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NEWS
April 15, 1995
The most unlikely national leader in the hemisphere is vindicated. Decisively re-elected to a second term in the nearly-complete election count, and with nearly a majority in the congress against a fragmented opposition, President Alberto K. Fujimori of Peru will rise in the councils of the Americas. Perhaps U.S. agencies should listen more and advise less when the subject is guerrilla eradication, runaway inflation, alienated peasantry or Andean cocaine production.The second-generation Japanese-Peruvian technocrat is like no previous statesman of the Americas.
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BUSINESS
By Jamie Smith Hopkins, The Baltimore Sun | May 9, 2014
A Japanese firm that has a long history with Baltimore-based Hedwin Corp. was named the winning bidder for the manufacturer in a bankruptcy auction Friday, a development that Hedwin officials said would save the company's 300 jobs. Fujimori Kogyo Co. offered $22.2 million after just over two hours of bidding, up from its initial bid of $16.5 million. A team from rival bidder Inteplast Group, a New Jersey maker of plastic products, huddled in another room for five minutes and returned to bow out. "Inteplast has decided not to bid further in this auction," said Arthur E. Rosenberg, an attorney for the company.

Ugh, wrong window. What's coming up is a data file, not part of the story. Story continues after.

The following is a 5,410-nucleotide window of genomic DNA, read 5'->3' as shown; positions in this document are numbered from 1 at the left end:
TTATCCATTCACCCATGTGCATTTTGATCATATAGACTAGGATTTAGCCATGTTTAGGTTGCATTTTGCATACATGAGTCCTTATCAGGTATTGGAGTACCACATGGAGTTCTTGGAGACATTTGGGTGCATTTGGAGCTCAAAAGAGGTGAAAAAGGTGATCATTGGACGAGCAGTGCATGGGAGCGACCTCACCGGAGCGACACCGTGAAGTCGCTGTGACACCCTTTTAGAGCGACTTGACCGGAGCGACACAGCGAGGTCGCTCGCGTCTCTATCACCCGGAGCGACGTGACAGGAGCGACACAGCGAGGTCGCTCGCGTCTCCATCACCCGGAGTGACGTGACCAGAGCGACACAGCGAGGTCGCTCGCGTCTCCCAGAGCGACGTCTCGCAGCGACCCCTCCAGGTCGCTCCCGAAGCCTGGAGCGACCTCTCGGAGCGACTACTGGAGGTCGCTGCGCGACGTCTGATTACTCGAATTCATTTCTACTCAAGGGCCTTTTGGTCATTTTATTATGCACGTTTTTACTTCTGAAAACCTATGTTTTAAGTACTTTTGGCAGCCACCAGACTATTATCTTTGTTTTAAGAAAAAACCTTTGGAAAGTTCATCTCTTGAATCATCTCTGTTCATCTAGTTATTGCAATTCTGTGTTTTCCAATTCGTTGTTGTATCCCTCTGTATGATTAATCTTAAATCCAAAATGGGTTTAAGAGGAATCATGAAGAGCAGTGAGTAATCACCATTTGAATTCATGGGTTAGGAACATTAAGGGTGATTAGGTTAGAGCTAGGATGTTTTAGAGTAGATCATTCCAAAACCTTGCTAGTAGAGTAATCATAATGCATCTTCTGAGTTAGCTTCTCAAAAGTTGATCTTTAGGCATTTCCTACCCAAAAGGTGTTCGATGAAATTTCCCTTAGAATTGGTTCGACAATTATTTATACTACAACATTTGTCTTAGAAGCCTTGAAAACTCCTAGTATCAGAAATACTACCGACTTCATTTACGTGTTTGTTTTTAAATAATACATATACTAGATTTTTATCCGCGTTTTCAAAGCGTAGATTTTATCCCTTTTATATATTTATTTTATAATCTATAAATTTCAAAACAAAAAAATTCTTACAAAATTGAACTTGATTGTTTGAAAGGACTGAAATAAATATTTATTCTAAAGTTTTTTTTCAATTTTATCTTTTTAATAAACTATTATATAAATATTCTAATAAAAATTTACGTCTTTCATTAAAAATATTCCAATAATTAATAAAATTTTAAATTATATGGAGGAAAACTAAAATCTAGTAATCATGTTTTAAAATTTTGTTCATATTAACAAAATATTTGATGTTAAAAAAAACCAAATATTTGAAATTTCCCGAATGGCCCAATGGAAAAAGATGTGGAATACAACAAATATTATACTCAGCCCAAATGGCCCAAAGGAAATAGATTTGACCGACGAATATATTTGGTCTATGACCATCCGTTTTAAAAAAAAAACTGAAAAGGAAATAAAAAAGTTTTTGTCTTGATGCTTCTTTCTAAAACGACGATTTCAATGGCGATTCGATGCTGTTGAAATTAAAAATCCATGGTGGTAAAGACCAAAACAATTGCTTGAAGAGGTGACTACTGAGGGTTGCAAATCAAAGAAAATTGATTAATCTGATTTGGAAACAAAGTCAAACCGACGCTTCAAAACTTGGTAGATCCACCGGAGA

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NEWS
By NEW YORK TIMES NEWS SERVICE | January 4, 2006
SANTIAGO, Chile -- The government of Peru formally requested yesterday that Chile extradite former President Alberto Fujimori, who ruled Peru during the 1990s and has been held in custody here ever since he unexpectedly arrived two months ago from exile in Japan. Fujimori, 67, is wanted in Peru on more than a dozen counts of corruption and violating human rights. The accusations range from bearing the responsibility for death squad killings and unauthorized wiretaps to paying bribes and siphoning money from government ministries.
NEWS
By New York Times News Service | September 22, 2007
SANTIAGO, Chile -- Chile's Supreme Court approved yesterday the extradition of Peru's former president, Alberto K. Fujimori, on charges of human rights abuses and corruption related to his time in power during the 1990s. The ruling, which cannot be appealed, could set an important international precedent for extradition cases of former heads of state wanted for atrocities, according to human rights advocates. After the ruling, Fujimori, 69, could be transported to Peru as early as next week, Chilean government officials said.